“We believe that by making our solution world-class, more and more businesses will benefit from our service, and therefore allow us to elevate more SMEs as conventional businesses move online.”
On that note, Thinesh said that Lapasar aims to “bring at least 50% of the country’s large corporations onto Lapasar.com by 2020.”
Buyers will get to use the Lapasar service for free, and will find the reduced time taken to make purchases (from more than a week down to a day) along with the cost effectiveness of using the platform huge draws.
Persistence Pays Off
Speaking on challenges, Chief Process Officer of Lapasar, Dannis Raj was able to point out their initial problems in securing vendors for their platform.
“We found a lack of trust from vendors as they didn’t think we could bring them a diverse range of corporations, much less improve their sales,” he said.
“We also found that the traditional method of procurement was so ingrained in corporate culture that procurement managers couldn’t believe how easy our platform was to use.”
So in order to overcome this obstacle, Lapasar simply proceeded to keep trying and trying.
“We figured we needed only 1 in 100 vendors to say yes and come on board at a time,” Dannis said. “We used this simple statistic in everything we did and eventually we managed to get our first 10 active vendors.”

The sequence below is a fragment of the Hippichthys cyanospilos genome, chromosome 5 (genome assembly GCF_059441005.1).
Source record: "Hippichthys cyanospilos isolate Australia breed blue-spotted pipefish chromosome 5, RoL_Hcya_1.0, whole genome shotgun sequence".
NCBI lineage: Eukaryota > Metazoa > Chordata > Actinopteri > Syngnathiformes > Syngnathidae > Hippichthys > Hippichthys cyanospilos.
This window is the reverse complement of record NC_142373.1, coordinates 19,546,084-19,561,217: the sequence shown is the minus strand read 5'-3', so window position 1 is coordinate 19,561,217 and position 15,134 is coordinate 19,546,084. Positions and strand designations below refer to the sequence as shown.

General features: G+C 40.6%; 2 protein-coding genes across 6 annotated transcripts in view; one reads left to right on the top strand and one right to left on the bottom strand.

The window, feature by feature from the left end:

Another challenge they faced was managing client and investor expectations during the development stage of Lapasar.
“We learned the bittersweet lesson of not going to market before making sure that the product itself is ready,” Dannis added. “Rushing to the market while also rushing the developers will only result in a substandard outcome.”
“To deal with this, we learned to manage expectations,” he continued. “We found that under-promising was always better than over-promising, and while some clients didn’t agree, most of them managed to cooperate with us when we asked them for a little more time.”
Having begun with a capital of RM2k to build a ‘pre-prototype’, Lapasar now operates in the six-figure region monthly, and expect to hit seven-figures per month by the end of 2018.
The Bigger Picture
On Lapasar’s business journey so far, Thinesh was keen to point out many significant milestones and events.
This included getting investments from Nexea Angels, Watchtower and Friends and Cradle, the rejection of RM600k from a potential investor (they were required to compromise on providing equal opportunities), and securing a nationwide deal with one of Malaysia’s largest telcos (whose name cannot be revealed yet), all within 5 months of being operational.
He also proceeded to detail the plans that Lapasar had for the future.
“Our main plan in the next three years is to focus on Malaysia first,” he said. “We want to make sure we gain a substantial market share among the 13,000 large corporations in Malaysia.”
Following that sentiment, Lapasar aims to bring aboard 60 companies as clients by the end of 2018 and also hope to launch a wholesale market to help vendors source from manufacturers more effectively.
“Following that, we also aim to enter payment services, which we will actively pursue within three years,” Thinesh added. “We will then factor in regional expansion from our fourth year forward.”
Summing up, Thinesh once again reiterated Lapasar’s goal to boost the nation’s economy by elevating SMEs to become nationwide vendors, and was optimistic on their ability to achieve that target.
“Not to mention we are a very young team handling a very sensitive business, and would say we are doing a considerably good job.”
Image Credit: Lapasar